Scotch Rebel | T+L Golf
These are interesting times for Scotch whisky. Two poor barley crops and an unprecedented demand for grain have sent production costs soaring. At the same time, a seemingly inexhaustible demand for premium spirits from the emerging markets of China, India and Southeast Asia has put overall demand for malt whisky at its highest. The result is scarcity and worldwide shortages. It takes more than a decade to produce outstanding whisky, so what can be done now?
A new release from a distillery near Glasgow, a single malt named Glengoyne Burnfoot ($50), may provide part of the answer. There is no age statement on the bottle, so it almost certainly contains some young whisky, which means more of it can be made sooner.
Is it any good?The simple answer is yes, but only if you like clean, crisp, gingery malt with few intricacies or depth. Glengoyne specializes in completely peat-free malt made with the high-quality but low-yielding Golden Promise barley, and it has built its reputation on pure, intense flavors. Burnfoot achieves this, and there’s also an intriguing woodiness in the mix. But it’s something of a one-trick whisky, and you can’t help wondering how much better it would be if it had been left in the cask for another five years.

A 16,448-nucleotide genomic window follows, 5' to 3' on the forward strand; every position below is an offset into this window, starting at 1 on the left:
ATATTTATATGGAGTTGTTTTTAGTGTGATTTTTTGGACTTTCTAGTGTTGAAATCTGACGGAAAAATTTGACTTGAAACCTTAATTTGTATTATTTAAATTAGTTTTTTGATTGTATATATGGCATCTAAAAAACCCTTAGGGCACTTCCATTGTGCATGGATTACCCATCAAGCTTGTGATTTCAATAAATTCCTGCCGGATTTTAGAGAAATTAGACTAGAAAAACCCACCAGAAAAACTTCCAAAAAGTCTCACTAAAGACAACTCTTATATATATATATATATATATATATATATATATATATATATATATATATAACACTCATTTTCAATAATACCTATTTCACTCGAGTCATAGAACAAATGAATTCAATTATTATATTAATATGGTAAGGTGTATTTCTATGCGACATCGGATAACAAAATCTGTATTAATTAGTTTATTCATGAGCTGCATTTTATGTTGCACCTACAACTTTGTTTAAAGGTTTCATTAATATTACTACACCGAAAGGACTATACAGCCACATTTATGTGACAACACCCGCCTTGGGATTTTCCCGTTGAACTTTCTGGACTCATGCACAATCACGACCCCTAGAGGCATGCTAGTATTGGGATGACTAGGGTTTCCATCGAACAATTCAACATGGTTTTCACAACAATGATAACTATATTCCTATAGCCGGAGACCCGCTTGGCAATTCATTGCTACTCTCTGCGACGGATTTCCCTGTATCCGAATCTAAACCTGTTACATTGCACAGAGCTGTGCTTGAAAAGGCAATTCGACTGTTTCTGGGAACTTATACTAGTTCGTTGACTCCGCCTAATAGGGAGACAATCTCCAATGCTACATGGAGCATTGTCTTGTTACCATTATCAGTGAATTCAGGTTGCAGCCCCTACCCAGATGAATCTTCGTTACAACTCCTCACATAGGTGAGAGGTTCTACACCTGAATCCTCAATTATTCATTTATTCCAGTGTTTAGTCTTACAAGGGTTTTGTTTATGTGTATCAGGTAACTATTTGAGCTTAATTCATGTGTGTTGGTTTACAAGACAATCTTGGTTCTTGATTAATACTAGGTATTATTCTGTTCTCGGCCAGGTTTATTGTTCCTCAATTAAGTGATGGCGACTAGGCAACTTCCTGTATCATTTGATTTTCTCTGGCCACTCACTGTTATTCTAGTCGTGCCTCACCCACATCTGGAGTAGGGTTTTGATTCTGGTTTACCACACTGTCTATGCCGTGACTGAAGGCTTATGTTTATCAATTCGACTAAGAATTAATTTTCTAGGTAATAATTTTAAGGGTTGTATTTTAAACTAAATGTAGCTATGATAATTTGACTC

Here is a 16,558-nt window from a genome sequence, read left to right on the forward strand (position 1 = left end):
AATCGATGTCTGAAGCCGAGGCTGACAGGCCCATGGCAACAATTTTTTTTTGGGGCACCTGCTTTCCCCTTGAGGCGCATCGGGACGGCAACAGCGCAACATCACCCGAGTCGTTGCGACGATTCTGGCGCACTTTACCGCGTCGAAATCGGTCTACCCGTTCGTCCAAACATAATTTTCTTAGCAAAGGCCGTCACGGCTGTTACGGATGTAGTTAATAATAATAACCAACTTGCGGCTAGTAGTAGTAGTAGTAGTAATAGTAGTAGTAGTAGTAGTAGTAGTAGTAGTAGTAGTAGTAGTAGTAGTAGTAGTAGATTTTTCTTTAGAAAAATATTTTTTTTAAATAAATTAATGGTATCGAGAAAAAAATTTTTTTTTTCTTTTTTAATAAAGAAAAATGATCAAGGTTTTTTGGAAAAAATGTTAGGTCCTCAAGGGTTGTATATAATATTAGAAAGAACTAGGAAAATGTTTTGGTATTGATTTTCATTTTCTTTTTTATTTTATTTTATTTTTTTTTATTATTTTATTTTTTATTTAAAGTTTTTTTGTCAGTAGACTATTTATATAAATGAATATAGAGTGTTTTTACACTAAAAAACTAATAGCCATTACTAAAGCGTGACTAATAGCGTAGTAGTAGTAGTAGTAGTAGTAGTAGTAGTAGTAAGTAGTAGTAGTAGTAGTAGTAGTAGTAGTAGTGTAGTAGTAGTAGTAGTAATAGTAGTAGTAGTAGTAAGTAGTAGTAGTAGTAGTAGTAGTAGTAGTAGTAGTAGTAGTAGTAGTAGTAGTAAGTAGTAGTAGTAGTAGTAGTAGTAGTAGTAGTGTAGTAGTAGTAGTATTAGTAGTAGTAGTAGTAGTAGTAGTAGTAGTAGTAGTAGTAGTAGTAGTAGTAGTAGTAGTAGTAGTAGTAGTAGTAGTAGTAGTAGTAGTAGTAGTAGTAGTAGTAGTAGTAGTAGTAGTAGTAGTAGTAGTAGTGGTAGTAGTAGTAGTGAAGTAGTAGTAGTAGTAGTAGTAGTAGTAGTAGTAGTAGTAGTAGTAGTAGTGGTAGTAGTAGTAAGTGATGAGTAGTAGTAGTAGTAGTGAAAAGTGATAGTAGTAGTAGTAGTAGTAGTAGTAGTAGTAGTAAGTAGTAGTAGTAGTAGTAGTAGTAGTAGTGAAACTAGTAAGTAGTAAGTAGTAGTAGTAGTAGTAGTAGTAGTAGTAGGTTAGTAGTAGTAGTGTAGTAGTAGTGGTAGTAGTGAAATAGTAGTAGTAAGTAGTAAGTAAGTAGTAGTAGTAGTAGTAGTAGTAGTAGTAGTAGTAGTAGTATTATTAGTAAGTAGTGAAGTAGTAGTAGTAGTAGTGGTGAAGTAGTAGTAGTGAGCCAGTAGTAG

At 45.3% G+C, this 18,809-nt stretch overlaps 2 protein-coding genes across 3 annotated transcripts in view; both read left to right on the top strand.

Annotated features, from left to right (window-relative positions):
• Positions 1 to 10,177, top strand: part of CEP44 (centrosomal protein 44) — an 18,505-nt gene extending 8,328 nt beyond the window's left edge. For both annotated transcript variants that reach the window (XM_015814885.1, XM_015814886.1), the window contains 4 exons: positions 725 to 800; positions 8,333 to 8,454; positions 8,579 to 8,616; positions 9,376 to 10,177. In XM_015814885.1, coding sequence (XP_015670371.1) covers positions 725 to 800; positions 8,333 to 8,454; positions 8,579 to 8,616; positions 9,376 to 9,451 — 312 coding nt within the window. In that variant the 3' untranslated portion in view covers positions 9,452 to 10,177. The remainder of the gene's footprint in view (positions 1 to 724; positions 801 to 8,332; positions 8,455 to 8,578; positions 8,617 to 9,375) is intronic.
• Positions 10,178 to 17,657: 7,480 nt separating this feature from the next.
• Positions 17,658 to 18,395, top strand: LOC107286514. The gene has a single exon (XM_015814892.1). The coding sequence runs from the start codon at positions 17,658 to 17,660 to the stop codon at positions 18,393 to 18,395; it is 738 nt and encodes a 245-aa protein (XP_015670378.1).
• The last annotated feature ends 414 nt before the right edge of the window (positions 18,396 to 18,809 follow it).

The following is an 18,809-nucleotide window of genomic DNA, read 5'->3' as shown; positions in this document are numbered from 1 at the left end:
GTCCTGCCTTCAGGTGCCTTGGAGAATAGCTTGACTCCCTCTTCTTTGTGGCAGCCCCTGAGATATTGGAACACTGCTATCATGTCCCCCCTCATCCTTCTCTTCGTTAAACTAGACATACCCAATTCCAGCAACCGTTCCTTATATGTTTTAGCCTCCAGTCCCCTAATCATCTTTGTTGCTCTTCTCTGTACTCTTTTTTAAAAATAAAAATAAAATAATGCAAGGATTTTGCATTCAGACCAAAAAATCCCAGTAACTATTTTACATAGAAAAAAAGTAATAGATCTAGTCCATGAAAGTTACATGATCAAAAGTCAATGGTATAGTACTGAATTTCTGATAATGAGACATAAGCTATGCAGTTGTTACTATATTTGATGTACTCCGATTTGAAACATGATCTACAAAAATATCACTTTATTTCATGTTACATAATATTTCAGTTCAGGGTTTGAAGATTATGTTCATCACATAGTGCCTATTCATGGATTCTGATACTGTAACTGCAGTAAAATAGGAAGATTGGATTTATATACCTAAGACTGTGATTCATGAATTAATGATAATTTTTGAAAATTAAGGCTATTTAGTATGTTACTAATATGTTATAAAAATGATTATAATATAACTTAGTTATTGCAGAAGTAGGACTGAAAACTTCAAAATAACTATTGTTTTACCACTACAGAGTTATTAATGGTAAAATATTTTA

It’s whisky in a hurry, a smart and sassy malt aimed at least in part at those who happily defy convention in pursuit of expediency and style. For this reason Burnfoot has its place, and it might just be at the forefront of a small whisky revolution. Look for it at duty-free shops, which are the only places it’s being sold.